Richard A JeffersonChief Executive Officer
Richard Jefferson was born in 1956 in Santa Cruz, California and began his molecular biology career in 1974 at the University of California, at Santa Barbara, obtaining his Bachelor’s degree in Molecular Genetics from the College of Creative Studies in 1978.
He conducted his Ph.D. studies at the University of Colorado, Boulder, where he developed the reporter gene system GUS (ß-glucuronidase) and co-developed transformation methods for the nematode C. elegans.
In 1985, with an NIH fellowship, he moved to the Plant Breeding Institute (PBI) in Cambridge, England, where he adapted the GUS system for plants and agriculture. The GUS reporter gene system - through active distribution to thousands of labs - is now arguably the most widely used tool in plant molecular biology.
GUS has been instrumental in developing efficient transformation of such crop plants as maize, wheat, rice, soybean and cotton, and was critical for the commercial development of many of the highest-profile innovations in agriculture.
While working at PBI, Richard also initiated and managed the world’s first field release of a transgenic food crop on June 1, 1987.
In 1989, after United Nations consultancies in Africa, he joined the Food and Agriculture Organization as the first senior staff Molecular Biologist. He left the UN System in 1991 in order to establish Cambia as an autonomous private research and development institute, initially in the Netherlands.
In 1991, Cambia became responsible for trouble-shooting the Rockefeller Foundation’s ongoing programs in rice biotechnology in Asia. As a base for this work Richard and Cambia’s core team moved to Australia, where Cambia was registered in 1994 as a not-for-profit company limited by guarantee.
In conducting the work for the Rockefeller Foundation, the UN, the CGIAR, and other international agencies, Richard has travelled and taught extensively in the developing world, with numerous working visits to China, India, Indonesia, Vietnam, Pakistan, the Philippines, Thailand, Brazil, Colombia, Kenya, Zimbabwe, Egypt, Nigeria and many other countries.
From 1999-2001, he also served part-time as Director, Strategic and Applied Molecular Technologies for the International Institute of Tropical Agriculture (IITA) of the CGIAR, based in Ibadan, Nigeria.
Richard’s work has been cited in the primary literature over 12,000 times. In the course of his career, Richard has given more than 400 invited seminars in over 35 countries, and has been plenary or keynote speaker at numerous international symposia.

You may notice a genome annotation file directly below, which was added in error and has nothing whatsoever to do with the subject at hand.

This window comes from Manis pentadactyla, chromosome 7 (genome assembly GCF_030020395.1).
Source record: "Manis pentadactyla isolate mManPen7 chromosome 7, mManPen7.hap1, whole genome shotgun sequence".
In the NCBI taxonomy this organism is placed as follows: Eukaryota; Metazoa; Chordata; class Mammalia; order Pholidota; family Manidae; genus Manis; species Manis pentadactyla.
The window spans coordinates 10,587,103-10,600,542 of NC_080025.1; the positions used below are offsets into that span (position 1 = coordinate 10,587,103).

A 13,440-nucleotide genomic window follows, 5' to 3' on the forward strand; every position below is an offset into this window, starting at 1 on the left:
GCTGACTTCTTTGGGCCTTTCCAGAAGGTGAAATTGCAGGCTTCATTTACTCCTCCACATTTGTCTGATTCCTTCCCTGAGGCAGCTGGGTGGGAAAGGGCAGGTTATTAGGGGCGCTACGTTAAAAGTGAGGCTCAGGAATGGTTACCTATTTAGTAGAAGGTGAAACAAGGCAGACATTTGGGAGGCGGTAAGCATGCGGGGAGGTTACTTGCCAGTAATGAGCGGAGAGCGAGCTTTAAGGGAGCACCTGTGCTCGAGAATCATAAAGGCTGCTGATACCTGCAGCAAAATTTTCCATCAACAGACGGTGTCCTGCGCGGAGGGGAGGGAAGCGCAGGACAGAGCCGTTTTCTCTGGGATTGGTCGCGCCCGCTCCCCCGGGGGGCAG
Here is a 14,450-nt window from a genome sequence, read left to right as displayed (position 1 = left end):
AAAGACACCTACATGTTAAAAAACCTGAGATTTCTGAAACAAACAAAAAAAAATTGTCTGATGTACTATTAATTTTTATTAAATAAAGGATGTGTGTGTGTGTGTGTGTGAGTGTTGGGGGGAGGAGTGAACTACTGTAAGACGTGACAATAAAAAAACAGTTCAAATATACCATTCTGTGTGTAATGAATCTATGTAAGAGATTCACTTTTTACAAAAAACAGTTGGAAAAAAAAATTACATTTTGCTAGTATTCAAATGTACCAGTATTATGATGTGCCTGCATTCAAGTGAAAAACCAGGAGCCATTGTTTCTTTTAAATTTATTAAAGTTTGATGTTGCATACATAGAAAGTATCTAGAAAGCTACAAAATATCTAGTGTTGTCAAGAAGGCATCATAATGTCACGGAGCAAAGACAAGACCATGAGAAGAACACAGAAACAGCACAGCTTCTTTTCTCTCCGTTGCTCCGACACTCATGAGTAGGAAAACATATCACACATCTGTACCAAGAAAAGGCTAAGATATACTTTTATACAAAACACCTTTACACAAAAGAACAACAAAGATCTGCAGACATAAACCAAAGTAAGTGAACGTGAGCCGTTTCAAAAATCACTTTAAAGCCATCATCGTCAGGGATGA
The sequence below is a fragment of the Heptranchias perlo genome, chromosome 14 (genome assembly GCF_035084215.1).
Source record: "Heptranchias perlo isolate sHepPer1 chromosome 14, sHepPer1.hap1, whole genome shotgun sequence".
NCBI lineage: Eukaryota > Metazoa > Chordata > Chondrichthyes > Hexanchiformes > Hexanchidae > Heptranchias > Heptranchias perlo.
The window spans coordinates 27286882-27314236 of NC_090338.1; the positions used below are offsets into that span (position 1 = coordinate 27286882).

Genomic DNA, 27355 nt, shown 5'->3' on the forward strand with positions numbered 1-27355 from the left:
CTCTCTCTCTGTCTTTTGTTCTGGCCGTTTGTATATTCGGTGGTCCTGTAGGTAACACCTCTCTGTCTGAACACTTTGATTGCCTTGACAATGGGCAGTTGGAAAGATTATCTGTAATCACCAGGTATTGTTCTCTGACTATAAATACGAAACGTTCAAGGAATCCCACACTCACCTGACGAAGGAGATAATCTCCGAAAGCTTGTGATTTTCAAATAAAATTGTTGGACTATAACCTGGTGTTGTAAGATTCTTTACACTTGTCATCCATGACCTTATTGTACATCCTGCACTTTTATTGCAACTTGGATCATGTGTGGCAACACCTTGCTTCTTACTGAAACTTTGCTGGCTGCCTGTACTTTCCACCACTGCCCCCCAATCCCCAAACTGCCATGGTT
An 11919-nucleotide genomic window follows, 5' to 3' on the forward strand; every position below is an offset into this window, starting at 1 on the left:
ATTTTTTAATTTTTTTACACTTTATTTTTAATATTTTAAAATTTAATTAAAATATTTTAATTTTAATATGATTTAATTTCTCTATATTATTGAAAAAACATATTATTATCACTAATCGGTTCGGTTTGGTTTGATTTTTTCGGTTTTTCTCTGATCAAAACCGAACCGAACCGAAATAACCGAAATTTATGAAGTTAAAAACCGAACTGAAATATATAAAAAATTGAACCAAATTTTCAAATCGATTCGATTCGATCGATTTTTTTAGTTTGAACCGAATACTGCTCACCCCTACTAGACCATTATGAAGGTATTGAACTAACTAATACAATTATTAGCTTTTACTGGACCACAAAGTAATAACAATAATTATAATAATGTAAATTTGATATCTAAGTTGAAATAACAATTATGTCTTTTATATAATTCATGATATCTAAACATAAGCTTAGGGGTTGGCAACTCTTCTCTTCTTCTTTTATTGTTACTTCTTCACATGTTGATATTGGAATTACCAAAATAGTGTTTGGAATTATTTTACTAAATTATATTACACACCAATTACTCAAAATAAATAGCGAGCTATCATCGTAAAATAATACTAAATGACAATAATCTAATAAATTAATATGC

Richard’s areas of scientific interest and expertise have included molecular enabling technologies, non-destructive reporter systems, field analysis methodology, microbial population dynamics, gene delivery systems, molecular biology of glucuronide metabolism, apomixis and plant breeding technologies and is currently focused on microbial population genomics through the lens of the hologenome theory of evolution and its impact on health, environment and agriculture.
In the last decade, Richard’s expertise in innovation systems and intellectual property strategy and policy have become widely recognised. Amongst many UN consultancies, he was appointed by the United Nations Convention on Biological Diversity as Author-in-Chief for the landmark study on Genetic Use Restriction Technologies (“GURTs” or “Terminator” technology).
Richard was chosen as an Outstanding Social Entrepreneur by the Schwab Foundation and is a regular participant and panelist at the World Economic Forum Annual Meeting at Davos.
In December 2003 he was named by Scientific American to the List of World’s 50 most influential technologists, and cited as the World Research Leader for 2003 for Economic Development. He received the American Society of Plant Biologists (ASPB) “Leadership in Science Public Service Award” in July 2005, and that year was finalist as Wired Magazine’s Rave Scientist of the Year.
He is recognized as a pioneer in new democratized innovation and intellectual property mechanisms as the founder of the biological open-source initiative called BiOS. Richard has been profiled in The Economist, New York Times, New Scientist, Newsweek, Financial Times, Science, Nature, Wired Magazine and many others.
In 2009, with funding from the Bill & Melinda Gates Foundation, the Lemelson Foundation, and the United Nations, Richard became Professor of Science, Technology & Law at the Queensland University of Technology, and Founding Director of the Lens. With a focus on science-enabled innovation, Lens seeks to make the world’s innovation system more transparent, inclusive and navigable. In 2012, Richard became affiliated with National Information and Communication Technologies Australia (NICTA) as Rogue Group Leader, and Director of The Lens.
Richard is a dedicated musician, composing and performing on guitar and mandolin, in Brazilian, blues and new acoustic styles. He studied juggling and modern dance with the USA National Juggling champions, Airjazz, and still keeps these skills alive when time allows. His family established and manages a small heritage apple breeding property in Googong, NSW.
Richard is married to Osmat Azzam Jefferson, a plant pathologist, Professor and Principal Scientist at Cambia, and has an 11 year old daughter, Tanja.